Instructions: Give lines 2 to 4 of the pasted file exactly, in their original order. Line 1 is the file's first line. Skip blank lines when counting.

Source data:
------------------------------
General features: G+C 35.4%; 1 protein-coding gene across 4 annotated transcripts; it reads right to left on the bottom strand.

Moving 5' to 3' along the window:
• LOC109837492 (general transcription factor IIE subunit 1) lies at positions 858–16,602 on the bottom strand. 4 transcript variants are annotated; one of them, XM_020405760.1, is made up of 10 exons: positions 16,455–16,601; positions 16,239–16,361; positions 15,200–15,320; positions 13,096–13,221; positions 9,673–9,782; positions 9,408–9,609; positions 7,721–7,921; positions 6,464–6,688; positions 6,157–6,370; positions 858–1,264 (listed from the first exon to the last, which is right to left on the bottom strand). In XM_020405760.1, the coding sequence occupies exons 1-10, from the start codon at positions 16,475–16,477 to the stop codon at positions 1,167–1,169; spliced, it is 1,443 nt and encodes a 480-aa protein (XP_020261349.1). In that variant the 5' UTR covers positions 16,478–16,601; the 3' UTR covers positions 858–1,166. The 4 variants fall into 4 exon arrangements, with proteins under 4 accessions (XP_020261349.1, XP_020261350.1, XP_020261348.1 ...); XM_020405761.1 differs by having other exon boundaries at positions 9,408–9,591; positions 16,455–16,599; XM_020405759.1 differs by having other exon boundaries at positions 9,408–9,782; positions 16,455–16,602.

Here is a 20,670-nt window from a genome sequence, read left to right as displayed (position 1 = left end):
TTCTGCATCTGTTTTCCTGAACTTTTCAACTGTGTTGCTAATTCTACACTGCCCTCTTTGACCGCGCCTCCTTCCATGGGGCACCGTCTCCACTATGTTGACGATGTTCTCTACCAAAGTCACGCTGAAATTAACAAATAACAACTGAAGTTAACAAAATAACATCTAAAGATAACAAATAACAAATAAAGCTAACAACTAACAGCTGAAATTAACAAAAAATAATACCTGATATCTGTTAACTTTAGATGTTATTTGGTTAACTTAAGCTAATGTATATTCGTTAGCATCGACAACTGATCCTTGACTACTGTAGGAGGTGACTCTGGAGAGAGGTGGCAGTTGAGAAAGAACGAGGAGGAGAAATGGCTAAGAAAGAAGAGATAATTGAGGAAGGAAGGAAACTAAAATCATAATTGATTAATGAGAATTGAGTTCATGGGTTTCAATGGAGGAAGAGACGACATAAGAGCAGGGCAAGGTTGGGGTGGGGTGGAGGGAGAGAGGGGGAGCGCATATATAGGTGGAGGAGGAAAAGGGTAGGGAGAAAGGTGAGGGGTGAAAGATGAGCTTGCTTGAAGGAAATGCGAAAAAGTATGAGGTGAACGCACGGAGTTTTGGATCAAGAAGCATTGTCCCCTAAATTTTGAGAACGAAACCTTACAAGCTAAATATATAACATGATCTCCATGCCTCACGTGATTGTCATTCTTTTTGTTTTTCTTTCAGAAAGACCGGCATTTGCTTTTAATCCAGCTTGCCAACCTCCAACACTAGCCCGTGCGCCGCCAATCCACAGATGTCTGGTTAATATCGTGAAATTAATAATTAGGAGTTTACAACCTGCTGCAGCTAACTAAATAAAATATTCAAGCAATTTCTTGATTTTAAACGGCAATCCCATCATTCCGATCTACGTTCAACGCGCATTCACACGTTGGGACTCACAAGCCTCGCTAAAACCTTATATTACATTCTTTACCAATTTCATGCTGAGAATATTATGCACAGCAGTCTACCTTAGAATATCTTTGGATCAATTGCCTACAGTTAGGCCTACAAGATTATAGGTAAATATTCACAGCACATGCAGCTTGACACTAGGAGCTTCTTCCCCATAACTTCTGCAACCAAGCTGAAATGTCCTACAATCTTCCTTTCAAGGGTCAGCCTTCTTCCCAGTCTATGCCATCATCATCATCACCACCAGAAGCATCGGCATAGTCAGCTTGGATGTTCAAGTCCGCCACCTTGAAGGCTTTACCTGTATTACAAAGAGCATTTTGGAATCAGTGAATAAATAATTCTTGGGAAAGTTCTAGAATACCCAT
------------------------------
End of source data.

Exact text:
Moving 5' to 3' along the window:
• LOC109837492 (general transcription factor IIE subunit 1) lies at positions 858–16,602 on the bottom strand. 4 transcript variants are annotated; one of them, XM_020405760.1, is made up of 10 exons: positions 16,455–16,601; positions 16,239–16,361; positions 15,200–15,320; positions 13,096–13,221; positions 9,673–9,782; positions 9,408–9,609; positions 7,721–7,921; positions 6,464–6,688; positions 6,157–6,370; positions 858–1,264 (listed from the first exon to the last, which is right to left on the bottom strand). In XM_020405760.1, the coding sequence occupies exons 1-10, from the start codon at positions 16,475–16,477 to the stop codon at positions 1,167–1,169; spliced, it is 1,443 nt and encodes a 480-aa protein (XP_020261349.1). In that variant the 5' UTR covers positions 16,478–16,601; the 3' UTR covers positions 858–1,166. The 4 variants fall into 4 exon arrangements, with proteins under 4 accessions (XP_020261349.1, XP_020261350.1, XP_020261348.1 ...); XM_020405761.1 differs by having other exon boundaries at positions 9,408–9,591; positions 16,455–16,599; XM_020405759.1 differs by having other exon boundaries at positions 9,408–9,782; positions 16,455–16,602.

Here is a 20,670-nt window from a genome sequence, read left to right as displayed (position 1 = left end):